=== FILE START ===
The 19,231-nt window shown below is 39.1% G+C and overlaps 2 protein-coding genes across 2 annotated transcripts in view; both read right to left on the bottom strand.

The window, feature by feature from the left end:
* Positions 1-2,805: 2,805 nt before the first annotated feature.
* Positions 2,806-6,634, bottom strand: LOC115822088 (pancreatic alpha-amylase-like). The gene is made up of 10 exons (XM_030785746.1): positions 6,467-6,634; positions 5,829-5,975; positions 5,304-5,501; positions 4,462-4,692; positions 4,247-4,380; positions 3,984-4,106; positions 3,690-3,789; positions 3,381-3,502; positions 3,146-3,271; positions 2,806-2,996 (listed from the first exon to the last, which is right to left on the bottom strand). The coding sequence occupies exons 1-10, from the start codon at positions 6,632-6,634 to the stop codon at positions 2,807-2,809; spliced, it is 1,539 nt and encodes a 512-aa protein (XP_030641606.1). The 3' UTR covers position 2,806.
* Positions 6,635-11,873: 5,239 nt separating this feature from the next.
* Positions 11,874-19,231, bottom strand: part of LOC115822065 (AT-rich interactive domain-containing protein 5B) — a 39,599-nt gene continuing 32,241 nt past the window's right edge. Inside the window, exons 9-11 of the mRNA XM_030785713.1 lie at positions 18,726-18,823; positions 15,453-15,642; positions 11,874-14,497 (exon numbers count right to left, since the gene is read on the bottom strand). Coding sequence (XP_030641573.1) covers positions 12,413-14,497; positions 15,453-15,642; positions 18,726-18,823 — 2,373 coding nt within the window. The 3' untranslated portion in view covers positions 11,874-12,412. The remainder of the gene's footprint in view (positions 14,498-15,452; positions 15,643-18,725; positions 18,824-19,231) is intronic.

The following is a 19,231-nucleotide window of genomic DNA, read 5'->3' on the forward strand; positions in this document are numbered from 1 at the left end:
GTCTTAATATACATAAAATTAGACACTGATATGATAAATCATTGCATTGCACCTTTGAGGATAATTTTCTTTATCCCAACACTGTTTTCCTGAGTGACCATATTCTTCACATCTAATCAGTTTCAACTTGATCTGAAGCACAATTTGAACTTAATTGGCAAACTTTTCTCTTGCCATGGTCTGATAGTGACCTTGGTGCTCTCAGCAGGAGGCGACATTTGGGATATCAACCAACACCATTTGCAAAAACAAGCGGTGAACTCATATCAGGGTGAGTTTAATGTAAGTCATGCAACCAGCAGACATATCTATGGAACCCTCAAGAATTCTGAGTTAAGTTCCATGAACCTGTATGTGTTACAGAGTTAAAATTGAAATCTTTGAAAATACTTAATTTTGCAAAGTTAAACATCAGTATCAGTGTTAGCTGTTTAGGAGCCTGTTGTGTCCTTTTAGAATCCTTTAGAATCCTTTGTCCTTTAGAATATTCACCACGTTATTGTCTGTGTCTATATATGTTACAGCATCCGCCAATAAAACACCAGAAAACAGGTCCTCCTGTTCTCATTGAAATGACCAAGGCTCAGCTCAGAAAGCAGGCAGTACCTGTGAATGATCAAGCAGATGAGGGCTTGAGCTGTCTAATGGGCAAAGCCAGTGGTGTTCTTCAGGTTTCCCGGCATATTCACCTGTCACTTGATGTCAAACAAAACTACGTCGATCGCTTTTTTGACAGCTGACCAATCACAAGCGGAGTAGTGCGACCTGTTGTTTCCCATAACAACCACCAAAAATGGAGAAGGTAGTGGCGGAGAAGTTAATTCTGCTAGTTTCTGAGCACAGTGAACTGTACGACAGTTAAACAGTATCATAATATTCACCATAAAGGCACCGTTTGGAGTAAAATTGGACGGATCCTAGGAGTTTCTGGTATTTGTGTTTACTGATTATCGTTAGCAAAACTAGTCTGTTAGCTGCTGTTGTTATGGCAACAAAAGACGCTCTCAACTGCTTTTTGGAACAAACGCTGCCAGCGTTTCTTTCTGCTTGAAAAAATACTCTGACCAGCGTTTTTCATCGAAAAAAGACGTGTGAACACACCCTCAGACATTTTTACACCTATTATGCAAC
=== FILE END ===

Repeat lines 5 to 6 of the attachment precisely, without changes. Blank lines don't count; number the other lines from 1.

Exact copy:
* Positions 6,635-11,873: 5,239 nt separating this feature from the next.
* Positions 11,874-19,231, bottom strand: part of LOC115822065 (AT-rich interactive domain-containing protein 5B) — a 39,599-nt gene continuing 32,241 nt past the window's right edge. Inside the window, exons 9-11 of the mRNA XM_030785713.1 lie at positions 18,726-18,823; positions 15,453-15,642; positions 11,874-14,497 (exon numbers count right to left, since the gene is read on the bottom strand). Coding sequence (XP_030641573.1) covers positions 12,413-14,497; positions 15,453-15,642; positions 18,726-18,823 — 2,373 coding nt within the window. The 3' untranslated portion in view covers positions 11,874-12,412. The remainder of the gene's footprint in view (positions 14,498-15,452; positions 15,643-18,725; positions 18,824-19,231) is intronic.